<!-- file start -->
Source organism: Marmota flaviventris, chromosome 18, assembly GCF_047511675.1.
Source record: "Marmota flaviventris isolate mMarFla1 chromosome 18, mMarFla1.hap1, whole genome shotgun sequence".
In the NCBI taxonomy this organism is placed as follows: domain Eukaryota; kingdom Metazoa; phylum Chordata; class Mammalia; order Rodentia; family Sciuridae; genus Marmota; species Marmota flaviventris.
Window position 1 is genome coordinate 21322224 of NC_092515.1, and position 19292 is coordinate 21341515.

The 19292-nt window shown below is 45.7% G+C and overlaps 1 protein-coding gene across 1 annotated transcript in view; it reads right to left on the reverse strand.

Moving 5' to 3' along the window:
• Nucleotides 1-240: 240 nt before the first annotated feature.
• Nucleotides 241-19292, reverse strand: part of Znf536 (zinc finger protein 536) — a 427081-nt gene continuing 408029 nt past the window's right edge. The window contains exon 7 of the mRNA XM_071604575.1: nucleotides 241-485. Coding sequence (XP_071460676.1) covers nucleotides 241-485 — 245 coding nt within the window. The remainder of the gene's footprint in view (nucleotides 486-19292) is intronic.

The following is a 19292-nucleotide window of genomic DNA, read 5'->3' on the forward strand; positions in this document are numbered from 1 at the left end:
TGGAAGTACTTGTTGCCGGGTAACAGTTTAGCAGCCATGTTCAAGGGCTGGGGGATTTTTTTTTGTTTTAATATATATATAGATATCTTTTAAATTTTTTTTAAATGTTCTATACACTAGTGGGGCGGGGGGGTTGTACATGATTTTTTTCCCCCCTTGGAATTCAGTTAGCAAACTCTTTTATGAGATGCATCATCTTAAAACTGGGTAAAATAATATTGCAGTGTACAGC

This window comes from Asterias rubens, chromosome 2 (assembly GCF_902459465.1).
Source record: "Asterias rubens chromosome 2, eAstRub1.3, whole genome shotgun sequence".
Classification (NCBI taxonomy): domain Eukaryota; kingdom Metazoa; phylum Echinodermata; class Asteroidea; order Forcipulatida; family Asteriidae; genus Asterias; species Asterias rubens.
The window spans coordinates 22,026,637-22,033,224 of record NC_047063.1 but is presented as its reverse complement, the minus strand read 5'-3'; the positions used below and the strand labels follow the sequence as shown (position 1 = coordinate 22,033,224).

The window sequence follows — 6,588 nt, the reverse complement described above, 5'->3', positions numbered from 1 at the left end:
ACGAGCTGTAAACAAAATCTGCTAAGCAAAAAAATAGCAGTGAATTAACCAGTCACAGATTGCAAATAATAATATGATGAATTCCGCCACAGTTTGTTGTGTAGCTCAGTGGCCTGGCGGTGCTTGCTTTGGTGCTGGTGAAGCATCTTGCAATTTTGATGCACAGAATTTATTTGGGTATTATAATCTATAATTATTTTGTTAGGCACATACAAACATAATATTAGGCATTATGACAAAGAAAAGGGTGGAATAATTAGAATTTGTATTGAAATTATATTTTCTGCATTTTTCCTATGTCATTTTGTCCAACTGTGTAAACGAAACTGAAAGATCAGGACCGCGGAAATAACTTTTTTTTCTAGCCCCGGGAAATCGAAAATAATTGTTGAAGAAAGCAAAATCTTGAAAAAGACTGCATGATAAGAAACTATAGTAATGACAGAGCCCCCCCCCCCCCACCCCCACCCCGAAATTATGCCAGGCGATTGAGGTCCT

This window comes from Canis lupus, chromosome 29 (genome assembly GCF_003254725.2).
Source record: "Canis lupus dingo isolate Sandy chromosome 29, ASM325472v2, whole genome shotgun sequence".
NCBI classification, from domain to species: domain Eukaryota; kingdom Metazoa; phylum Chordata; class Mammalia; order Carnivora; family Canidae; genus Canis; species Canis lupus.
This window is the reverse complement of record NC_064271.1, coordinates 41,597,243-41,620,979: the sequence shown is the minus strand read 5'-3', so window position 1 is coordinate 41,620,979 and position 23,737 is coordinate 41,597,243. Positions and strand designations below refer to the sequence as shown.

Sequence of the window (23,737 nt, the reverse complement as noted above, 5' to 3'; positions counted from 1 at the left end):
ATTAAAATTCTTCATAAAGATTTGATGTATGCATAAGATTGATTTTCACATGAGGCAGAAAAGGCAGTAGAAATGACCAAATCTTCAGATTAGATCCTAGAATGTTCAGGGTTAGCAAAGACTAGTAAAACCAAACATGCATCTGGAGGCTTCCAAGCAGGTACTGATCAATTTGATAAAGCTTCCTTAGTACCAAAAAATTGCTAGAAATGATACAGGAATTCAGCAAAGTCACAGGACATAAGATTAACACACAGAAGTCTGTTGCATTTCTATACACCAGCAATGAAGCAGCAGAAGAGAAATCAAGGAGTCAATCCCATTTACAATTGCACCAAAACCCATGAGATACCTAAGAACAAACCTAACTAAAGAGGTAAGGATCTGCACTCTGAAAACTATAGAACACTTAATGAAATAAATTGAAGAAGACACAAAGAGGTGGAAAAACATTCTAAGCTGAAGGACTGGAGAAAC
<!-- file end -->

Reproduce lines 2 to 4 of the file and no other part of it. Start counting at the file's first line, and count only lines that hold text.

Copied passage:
Source record: "Marmota flaviventris isolate mMarFla1 chromosome 18, mMarFla1.hap1, whole genome shotgun sequence".
In the NCBI taxonomy this organism is placed as follows: domain Eukaryota; kingdom Metazoa; phylum Chordata; class Mammalia; order Rodentia; family Sciuridae; genus Marmota; species Marmota flaviventris.
Window position 1 is genome coordinate 21322224 of NC_092515.1, and position 19292 is coordinate 21341515.